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ARS Home » Southeast Area » Stuttgart, Arkansas » Harry K. Dupree Stuttgart National Aquaculture Research Cntr » Research » Publications at this Location » Publication #348273

Research Project: Developing Nutritional, Genetic, and Management Strategies to Enhance Warmwater Finfish Production

Location: Harry K. Dupree Stuttgart National Aquaculture Research Cntr

Title: Production of stocker-size hybrid tilapia in an outdoor biofloc production system

item Green, Bartholomew - Bart
item Rawles, Steven - Steve
item McEntire, Matthew - Matt
item Ray, Candis
item Lange, Miles
item Farmer, Bradley

Submitted to: Aquaculture America Conference
Publication Type: Abstract Only
Publication Acceptance Date: 11/30/2017
Publication Date: 2/19/2018
Citation: Green, B.W., Rawles, S.D., McEntire, M.E., Ray, C.L., Lange, M.D., Farmer, B.D. 2018. Production of stocker-size hybrid tilapia in an outdoor biofloc production system [abstract]. Aquaculture America Conference, February 19-22, 2018, Las Vegas, Neveda. p. 383.

Interpretive Summary:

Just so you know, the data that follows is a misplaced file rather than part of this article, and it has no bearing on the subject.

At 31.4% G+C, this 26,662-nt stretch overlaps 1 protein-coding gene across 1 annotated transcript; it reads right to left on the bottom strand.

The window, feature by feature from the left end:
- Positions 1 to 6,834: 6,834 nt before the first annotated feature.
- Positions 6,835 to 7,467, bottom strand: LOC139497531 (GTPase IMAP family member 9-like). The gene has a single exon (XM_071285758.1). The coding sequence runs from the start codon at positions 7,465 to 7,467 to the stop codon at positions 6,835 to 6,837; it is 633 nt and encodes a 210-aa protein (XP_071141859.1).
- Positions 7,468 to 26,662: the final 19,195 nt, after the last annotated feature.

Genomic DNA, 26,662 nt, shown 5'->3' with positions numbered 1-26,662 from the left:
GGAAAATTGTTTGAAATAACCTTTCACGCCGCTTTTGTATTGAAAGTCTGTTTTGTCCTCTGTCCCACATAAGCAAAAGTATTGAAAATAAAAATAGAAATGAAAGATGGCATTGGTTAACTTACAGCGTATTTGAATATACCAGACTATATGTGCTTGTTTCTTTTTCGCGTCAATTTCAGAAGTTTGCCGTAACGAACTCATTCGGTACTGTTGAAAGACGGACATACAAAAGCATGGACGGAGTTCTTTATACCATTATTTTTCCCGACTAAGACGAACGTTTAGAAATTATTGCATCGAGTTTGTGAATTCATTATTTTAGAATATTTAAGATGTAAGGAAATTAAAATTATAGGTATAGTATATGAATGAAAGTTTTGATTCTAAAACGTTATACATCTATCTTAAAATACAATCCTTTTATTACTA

Technical Abstract: Production efficiency per unit volume of water can be improved when stocking rate is adjusted to allow rapid growth of the culture organism to the desired target weight. Fingerlings often are grown to stocker size (ca. 100-150 g/fish) at high stocking rates and then the population is thinned to allow continued rapid growth to market size. Little information is available for production of stocker-size tilapia grown in a biofloc technology (BFT) production system. The objective of this study was to quantify the production function and impacts on water quality of stocking sex-reversed fingerling hybrid tilapia (Oreochromis aureus F X O. niloticus M) at 100 – 300 fish/m2 in 50-fish/m2 increments to grow stocker-size fish in outdoor BFT tanks. Fingerlings (12.9 g/fish) were stocked into each of nine continuously aerated HDPE-lined tanks (4.7 m2, 3.6 m3) at their randomly assigned stocking rate for this 78-day study. Each tank was equipped with a 74-L settling chamber to remove solids. Fish were fed to apparent satiation twice daily with a commercially formulated diet (44% protein, 15% lipid decreasing to 30% protein, 6% lipid). Fish in each tank were sampled to monitor growth at approximately 30-d intervals. Water quality measurements were made weekly. At harvest, tilapia survival among tanks was high (mean = 94.5%). Gross fish yield (y) increased linearly with stocking rate (x) (y = 0.0476x + 16.197, R2 = 0.763), and ranged from 20.1 to 30.5 kg/m3. Mean individual weight (y) at harvest decreased linearly from 155.2 to 81.4 g/fish as stocking rate (x) increased (y = 180.89 – 0.3455x, R2 = 0.929). Mean daily feed ration and total feed fed ranged from 251 to 382 g/m3/d and 19.6 to 29.8 kg/m3, respectively, and increased linearly with stocking rate (P = 0.003, R2 = 0.734 and P = 0.003, R2 = 0.734, respectively). Feed conversion ratio (feed dry weight basis) ranged from 1.00-1.13 and was independent of stocking rate (P = 0.959, R2 = 0.000). Stocking density impacted some of the evaluated blood serum parameters (peroxidase activity, lysozyme activity, and cortisol levels) as well as other blood parameters (hematocrit, hemoglobin, and differential blood cell counts). The overall effect of stocking density on measured blood parameters will be discussed. Results suggest that hybrid tilapia grow rapidly over a wide range of stocking rates, and that high yields of stocker size tilapia can be achieved in 78 days.